Without technology that can authenticate who a caller is, a spammer can change their caller ID to any number they want without being caught. Scammers often use something called neighbor spoofing, where they make it look like they're calling from a phone number that has the same first five or six digits as your own. And, thanks to auto-dialers — which are incredibly easy to use — a spammer can automatically call a list of hundreds of numbers and deliver any voice content at the push of a single button. This can get sophisticated and employ modern AI techniques to make the call sound like a real human voice with the ability to adapt and respond to conversation. Or, it can be a pre-recorded message that eventually transfers the call to a human scammer once the victim has shown interest in whatever the caller is trying to interest them in.
Luckily, recent technological and legislative efforts to address the robocall scourge are promising. New technology, such as the SHAKEN/STIR protocols
, promise to finally add authentication to caller ID, closing the technical loophole that enables spoofing.
SHAKEN/STIR allows the calling party's telecom provider to attach a digital certificate to the call message so that the receiving party can verify that the caller is who the caller ID says it is.
Once authenticated caller ID is a reality, then anti-robocall apps that use caller ID will be much more effective. Furthermore, authenticated caller ID may finally put the trust back in the telephone system, so that when you receive a phone call from your bank's phone number, you can be assured that it is actually your bank calling you.
The Federal Communications Commission wants all telecom companies to start using
SHAKEN/STIR by the end of the year. AT&T and Comcast
are among the first to adopt the technology for authenticated caller ID. While this represents an important first step, we will not realize the full potential of this technology until all carriers embrace it. That's because there can only be an authenticated caller ID if the calling carrier and receiving carrier both support SHAKEN/STIR.
Efforts to increase the FCC's power to combat robocalls and encourage authenticated caller ID will also help. A good example of this is the TRACED Act
, which would give the FCC more time to investigate robocalls. In addition, the bill would require all telecom companies to start using SHAKEN/STIR within 18 months of the bill's passing. The combined efforts will hopefully stem the robocall tide.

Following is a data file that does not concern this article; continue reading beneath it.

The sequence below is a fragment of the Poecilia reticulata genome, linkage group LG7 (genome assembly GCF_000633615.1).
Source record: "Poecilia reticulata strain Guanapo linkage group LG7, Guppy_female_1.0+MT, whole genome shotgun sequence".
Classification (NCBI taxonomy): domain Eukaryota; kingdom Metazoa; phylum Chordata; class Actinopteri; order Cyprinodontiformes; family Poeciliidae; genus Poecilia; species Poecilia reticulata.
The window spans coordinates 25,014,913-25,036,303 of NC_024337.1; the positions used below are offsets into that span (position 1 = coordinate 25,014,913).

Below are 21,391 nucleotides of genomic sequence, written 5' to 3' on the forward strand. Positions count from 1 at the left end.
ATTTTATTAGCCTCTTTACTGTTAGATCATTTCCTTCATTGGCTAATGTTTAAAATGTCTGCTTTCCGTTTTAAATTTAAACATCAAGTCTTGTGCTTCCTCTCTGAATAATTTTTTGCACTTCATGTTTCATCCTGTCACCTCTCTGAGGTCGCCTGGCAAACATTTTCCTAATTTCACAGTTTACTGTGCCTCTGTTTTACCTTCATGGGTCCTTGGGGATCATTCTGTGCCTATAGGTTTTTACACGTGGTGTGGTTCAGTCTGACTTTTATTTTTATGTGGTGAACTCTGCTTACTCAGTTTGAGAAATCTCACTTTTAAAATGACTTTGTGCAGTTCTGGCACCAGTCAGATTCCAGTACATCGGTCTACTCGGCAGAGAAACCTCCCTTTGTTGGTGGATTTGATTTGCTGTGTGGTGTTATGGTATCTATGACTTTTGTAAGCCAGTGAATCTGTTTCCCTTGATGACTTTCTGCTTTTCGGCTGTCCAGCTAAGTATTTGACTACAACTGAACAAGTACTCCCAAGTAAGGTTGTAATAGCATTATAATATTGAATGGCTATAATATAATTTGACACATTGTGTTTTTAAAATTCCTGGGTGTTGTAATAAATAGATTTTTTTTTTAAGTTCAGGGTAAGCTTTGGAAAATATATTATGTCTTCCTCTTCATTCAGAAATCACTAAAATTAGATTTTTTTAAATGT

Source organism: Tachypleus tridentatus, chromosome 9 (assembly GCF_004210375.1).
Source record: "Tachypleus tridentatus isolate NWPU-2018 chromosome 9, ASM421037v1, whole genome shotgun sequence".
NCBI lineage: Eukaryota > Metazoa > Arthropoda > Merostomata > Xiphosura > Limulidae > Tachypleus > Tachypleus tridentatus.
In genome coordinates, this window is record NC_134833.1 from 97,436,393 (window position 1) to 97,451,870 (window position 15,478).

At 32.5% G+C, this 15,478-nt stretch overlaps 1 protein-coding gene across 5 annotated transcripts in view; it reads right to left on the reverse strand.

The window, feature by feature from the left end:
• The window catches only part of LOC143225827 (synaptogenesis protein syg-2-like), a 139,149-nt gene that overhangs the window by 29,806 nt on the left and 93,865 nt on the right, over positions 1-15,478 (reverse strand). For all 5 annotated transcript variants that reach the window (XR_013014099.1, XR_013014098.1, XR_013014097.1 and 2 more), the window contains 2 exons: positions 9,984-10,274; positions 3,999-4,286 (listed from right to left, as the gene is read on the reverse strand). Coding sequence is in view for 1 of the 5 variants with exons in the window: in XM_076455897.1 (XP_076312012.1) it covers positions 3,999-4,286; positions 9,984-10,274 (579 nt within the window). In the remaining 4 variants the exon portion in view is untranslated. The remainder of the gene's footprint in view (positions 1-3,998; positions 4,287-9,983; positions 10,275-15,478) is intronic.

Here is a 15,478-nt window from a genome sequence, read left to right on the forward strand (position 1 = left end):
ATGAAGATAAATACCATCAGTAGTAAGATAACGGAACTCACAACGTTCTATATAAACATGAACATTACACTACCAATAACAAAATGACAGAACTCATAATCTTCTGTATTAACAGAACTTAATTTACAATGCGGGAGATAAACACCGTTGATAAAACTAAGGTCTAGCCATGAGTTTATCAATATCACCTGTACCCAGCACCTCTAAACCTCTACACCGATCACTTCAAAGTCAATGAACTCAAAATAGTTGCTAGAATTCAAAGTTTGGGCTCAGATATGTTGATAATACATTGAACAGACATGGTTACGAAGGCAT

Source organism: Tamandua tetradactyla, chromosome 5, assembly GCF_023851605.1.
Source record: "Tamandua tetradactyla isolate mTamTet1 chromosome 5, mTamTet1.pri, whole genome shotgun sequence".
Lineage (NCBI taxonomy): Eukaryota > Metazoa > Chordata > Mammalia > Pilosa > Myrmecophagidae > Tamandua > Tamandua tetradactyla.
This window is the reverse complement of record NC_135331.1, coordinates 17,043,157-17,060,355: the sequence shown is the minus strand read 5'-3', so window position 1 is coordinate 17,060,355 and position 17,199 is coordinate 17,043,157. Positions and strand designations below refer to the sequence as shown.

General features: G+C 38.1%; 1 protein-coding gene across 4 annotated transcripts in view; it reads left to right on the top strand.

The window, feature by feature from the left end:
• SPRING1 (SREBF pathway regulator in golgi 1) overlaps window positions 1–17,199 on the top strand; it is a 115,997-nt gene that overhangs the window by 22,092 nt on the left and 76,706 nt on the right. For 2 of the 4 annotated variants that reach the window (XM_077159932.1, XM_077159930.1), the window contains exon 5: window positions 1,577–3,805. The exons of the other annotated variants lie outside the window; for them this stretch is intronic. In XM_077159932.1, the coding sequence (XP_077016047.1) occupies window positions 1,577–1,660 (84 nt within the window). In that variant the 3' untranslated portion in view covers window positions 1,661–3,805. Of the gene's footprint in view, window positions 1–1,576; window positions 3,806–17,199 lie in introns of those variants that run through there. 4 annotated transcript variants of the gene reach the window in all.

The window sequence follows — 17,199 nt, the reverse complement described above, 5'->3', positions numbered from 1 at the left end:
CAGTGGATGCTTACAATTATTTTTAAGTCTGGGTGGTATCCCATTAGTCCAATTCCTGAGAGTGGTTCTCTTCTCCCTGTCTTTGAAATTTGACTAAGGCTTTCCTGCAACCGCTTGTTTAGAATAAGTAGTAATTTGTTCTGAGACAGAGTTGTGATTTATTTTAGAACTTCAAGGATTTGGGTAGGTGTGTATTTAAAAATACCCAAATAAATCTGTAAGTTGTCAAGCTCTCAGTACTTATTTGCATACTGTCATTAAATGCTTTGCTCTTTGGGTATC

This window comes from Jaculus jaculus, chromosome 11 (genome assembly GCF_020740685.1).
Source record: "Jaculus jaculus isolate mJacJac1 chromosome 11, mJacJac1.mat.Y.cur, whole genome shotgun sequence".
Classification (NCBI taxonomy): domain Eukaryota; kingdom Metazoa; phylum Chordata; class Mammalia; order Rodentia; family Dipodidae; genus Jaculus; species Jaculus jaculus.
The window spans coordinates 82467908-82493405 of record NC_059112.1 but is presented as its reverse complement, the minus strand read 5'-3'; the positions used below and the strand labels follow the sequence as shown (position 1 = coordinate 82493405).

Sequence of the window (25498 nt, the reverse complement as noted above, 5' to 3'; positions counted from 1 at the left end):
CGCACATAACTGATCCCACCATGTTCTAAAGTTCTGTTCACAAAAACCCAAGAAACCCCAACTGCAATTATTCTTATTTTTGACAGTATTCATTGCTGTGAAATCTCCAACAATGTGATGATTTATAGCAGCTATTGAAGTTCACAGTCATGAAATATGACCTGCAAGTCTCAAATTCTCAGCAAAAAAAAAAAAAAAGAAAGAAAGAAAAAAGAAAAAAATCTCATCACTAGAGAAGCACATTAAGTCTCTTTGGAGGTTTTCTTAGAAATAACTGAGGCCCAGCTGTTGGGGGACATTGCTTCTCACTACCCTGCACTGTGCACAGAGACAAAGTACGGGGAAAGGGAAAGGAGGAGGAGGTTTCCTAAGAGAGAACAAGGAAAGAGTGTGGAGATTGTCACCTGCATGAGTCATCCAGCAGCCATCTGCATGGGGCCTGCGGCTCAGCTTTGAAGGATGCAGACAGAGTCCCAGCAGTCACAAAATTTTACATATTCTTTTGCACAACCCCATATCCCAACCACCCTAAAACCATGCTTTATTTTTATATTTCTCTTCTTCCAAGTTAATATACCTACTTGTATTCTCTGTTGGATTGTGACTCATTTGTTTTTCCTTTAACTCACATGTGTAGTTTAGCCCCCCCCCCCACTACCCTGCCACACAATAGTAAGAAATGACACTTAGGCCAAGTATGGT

Though these efforts are likely to reduce the number of robocalls bombarding our phones every day, it's unlikely they'll be a cure-all. We just don't know enough about the entire robocall ecosystem yet: where scammers collect the phone numbers, who the scammers are, where the calls are coming from, how scammers are making money, and who is falling victim to these scams. Without this basic roadmap, we cannot evaluate the effectiveness of our anti-robocall efforts. For instance, increasing legislative penalties might not be as effective if the bulk of scammers are operating outside US jurisdiction. Or, authenticated caller ID might not be as effective if victims are falling for scams without caller ID spoofing.
To help address these issues, there should be a concerted effort by public agencies such as the National Science Foundation to fund research into combating robocalls. With scientific study, we can better understand what makes for an effective phone scam and what causes victims to fall for them. We can look to the area of cybercrime in the mid to late 2000s to see the success of this strategy. Through funded projects, researchers were able to better understand many different areas of cybercrime: email spam, phishing, clickfraud, identify theft, botnets and many more. The public and private sectors were then able to work together to address the root causes of these types of cybercrime.
Botnets, a network of bots that can hack and steal your information, offer a great example. The academic research community, after a number of studies, developed a taxonomy of botnets
in 2007 and took over a botnet
in 2009 without disabling it. This knowledge of botnet functionality eventually allowed the FBI to take down the GameOver Zeus Botnet
in 2014 by targeting the command-and-control infrastructure, which the FBI says was responsible for more than $100 million in damages. The same strategy should be encouraged in combating robocalls: We lack a detailed map of the players involved, so we cannot target a similar "command-and-control" infrastructure to take down robocalling operations.
We must continue to pursue solutions to stop robocalls, and we must continue this momentum by funding research into this area so we can address the root causes and stop robocalls once and for all.